For a better understanding of the invention, reference may be made to the following description of exemplary embodiments thereof taken in conjunction with the accompanying drawings, in which:
FIG. 1 is a longitudinal sectional view of a catalyst having a monolithic carrier flexibly mounted in a housing;
FIG. 2 is a transverse section through the catalyst taken along line II -- II in FIG. 1;
FIG. 3 is a longitudinal sectional view which illustrates the insertion of the carrier into the housing;
FIG. 4 is a longitudinal sectional view of a catalyst, the housing of which consists of a metal plate wrapped around the carrier;
FIG. 5 is a transverse section through the catalyst taken along line V -- V in FIG. 4; and
FIG. 6 is a longitudinal sectional view of a catalyst similar to the one in FIG. 4 in which cement bindings are provided on the mutually facing peripheral surfaces of the housing, the carrier and the jacket.
In the drawings, the same reference numerals are used for the same functional parts.
FIG. 1 illustrates a finished catalyst which can be connected to an exhaust pipe by means of flanges 9 and 11. In this figure, the monolithic carrier 1 with channels running through it from end to end in the axial direction, is mounted in a flexible, elastic manner in housing 2 by means of elastic jacket 3. Elastic jacket 3 is capable of withstanding high temperatures. As the passage of the exhaust gas through the body of catalyst 1 is associated with a pressure drop which leads to a reduction in the thermodynamic efficiency of the internal combustion engine, the cross-sectional area of the catalyst is made considerably greater than the cross-sectional area of the exhaust-gas inlet and outlet pipelines (not shown). This helps to keep said pressure drop to a minimum. Consequently the transition from the exhaust pipe to housing 2 is provided with conical transition pieces 8 and 10 on both the gas inlet and gas outlet sides. While the cross-section of the body of catalyst 1 and of housing 2 normally is circular, other cross-sectional shapes of the catalyst, such as oval or rectangular shapes, for example, may be used. Arrow 12 indicates the direction of flow of the exhaust gas through the catalyst.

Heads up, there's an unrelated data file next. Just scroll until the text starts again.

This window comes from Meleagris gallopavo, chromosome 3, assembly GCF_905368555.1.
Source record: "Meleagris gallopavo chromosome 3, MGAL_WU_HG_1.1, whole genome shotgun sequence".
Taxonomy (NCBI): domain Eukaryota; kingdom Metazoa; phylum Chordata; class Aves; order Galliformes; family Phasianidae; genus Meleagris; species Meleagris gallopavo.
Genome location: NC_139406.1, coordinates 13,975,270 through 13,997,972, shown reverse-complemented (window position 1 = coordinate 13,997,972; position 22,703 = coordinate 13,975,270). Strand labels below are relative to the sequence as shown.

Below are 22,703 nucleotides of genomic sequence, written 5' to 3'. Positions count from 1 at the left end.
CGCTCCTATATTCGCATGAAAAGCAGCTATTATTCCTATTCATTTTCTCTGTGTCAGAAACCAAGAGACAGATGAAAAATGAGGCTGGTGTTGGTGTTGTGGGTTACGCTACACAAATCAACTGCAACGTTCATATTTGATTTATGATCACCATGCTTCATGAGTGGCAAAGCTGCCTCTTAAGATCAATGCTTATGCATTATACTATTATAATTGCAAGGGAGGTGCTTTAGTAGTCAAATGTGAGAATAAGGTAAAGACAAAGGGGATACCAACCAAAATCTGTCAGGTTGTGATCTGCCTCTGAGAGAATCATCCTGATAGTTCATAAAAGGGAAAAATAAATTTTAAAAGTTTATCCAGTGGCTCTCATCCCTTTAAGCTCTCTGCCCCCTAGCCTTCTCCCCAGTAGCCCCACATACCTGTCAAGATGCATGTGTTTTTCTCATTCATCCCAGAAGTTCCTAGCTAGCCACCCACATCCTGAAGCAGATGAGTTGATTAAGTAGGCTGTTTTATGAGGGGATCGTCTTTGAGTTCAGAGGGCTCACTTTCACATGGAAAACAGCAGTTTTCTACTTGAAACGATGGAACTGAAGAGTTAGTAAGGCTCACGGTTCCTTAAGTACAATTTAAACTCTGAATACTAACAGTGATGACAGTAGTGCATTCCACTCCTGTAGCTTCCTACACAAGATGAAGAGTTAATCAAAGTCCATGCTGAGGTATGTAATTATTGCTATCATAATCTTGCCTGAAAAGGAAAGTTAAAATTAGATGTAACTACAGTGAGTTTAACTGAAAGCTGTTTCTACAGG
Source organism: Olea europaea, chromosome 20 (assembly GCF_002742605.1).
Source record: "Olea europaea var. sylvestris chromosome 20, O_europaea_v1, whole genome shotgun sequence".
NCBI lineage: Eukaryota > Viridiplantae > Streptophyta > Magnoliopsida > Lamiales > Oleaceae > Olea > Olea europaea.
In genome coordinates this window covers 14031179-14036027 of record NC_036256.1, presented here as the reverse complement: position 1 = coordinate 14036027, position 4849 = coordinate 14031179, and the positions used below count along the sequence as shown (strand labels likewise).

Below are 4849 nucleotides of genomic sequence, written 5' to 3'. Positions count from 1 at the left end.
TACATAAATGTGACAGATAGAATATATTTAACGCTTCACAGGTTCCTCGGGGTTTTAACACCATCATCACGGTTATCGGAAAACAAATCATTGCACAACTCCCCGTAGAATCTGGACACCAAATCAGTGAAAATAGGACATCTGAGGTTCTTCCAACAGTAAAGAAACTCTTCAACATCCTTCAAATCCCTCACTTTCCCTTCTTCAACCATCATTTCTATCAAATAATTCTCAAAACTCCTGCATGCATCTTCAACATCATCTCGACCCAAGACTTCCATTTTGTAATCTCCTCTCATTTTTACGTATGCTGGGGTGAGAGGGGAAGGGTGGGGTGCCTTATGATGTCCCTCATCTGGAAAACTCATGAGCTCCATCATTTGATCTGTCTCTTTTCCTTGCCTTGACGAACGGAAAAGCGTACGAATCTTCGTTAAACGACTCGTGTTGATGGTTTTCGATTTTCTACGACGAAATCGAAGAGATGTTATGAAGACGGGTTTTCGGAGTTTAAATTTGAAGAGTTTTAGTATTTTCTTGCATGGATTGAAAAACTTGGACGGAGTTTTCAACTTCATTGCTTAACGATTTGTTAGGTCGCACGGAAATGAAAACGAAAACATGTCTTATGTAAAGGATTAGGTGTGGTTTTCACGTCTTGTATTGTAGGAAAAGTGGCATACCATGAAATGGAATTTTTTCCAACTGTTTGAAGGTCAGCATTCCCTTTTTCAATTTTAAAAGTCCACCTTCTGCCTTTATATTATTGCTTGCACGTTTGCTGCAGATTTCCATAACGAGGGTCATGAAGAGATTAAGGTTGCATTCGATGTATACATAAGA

Around the periphery of jacket 3, which in accordance with the invention consists of an elastic, fibrous ceramic material that is under previously-induced radial stress and is resistant to high temperatures, there are provided sliding segments 4 extending axially and, as can be more clearly seen from FIG. 2 almost completely encompassing jacket 3 with the exception of small axial slits left between the sliding segments. In the exemplary embodiment illustrated in the drawing, four evenly distributed sliding segments 4 are provided around the periphery of jacket 3 and have radially inward-oriented collars 5 at one end. These collars cover a portion of the end face of jacket 3 and serve as a contact surface for the application of an axial pressure when carrier 1 is pressed into housing 2.